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LOS ANGELES (AP) _ Rod Steiger, the beefy, intense actor who won the Academy Award as best actor of 1967 for his role as the unrelenting police chief of a small Southern town in ``In the Heat of the Night,'' died Tuesday. He was 78.

Steiger died at a Los Angeles-area hospital at 9 a.m. of pneumonia and kidney failure, said his publicist, Lori De Waal.

A devoted practitioner of method acting, Steiger prided himself in undertaking challenging roles, especially real-life persons. ``My generation of actors was taught to be able to create different people; that's what an actor is supposed to do,'' he explained.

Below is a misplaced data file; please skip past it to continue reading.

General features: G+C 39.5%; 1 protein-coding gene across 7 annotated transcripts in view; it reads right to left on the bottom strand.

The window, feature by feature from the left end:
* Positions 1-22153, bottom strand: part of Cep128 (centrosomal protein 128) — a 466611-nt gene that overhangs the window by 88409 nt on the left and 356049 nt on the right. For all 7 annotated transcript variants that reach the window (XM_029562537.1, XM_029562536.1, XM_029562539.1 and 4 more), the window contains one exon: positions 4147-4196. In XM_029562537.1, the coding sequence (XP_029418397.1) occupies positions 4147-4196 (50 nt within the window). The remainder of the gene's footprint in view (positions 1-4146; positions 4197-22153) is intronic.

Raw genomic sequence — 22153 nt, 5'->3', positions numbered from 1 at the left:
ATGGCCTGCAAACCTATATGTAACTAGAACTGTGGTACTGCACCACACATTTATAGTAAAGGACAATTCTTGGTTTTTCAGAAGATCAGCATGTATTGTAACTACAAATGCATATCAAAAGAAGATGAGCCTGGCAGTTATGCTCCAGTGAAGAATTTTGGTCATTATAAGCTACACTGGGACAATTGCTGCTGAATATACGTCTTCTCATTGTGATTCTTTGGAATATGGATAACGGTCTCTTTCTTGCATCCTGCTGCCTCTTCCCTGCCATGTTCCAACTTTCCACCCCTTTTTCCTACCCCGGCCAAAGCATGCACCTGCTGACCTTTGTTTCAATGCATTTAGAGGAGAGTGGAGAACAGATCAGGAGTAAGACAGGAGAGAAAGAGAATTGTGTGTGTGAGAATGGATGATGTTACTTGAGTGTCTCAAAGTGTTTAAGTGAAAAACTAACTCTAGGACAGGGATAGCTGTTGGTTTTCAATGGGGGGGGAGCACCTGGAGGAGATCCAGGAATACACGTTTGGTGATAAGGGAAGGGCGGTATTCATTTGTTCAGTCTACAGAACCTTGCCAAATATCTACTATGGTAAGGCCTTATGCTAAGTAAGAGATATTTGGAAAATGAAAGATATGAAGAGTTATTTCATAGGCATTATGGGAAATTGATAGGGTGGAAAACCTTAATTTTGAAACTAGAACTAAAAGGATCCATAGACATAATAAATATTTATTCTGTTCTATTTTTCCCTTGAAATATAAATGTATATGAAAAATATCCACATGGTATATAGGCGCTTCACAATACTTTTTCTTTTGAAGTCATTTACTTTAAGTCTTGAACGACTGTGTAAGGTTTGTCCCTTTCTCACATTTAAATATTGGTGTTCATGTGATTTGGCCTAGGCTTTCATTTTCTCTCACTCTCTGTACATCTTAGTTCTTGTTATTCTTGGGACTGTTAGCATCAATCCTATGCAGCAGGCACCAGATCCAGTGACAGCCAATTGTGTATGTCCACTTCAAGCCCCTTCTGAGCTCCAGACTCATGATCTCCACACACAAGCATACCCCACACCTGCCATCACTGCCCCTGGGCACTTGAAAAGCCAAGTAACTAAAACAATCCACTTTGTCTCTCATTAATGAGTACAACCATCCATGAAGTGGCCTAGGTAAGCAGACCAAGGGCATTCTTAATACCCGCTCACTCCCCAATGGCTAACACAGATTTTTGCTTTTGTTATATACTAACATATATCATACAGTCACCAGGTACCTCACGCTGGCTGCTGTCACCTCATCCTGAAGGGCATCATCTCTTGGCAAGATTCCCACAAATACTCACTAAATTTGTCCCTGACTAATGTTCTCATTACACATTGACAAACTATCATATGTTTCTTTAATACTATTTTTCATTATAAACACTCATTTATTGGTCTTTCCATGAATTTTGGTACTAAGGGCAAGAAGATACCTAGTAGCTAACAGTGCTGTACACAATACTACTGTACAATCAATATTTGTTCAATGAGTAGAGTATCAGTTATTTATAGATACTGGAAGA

In movies and television, he convincingly portrayed such figures as Mussolini, Rasputin, Pope John XXIII, Rudolph Hess, Pontius Pilate, Napoleon, W.C. Fields and Al Capone.

``I'm 60 percent virgin and 40 percent whore,'' he claimed in a 2000 TV interview. ``I've not sold out that much, and I've made my own mistakes.''

He admitted that he made a big mistake in declining the lead in ``Patton,'' believing the film would glorify war and killing. George C. Scott played the role, and it brought him an Academy Award (which he refused).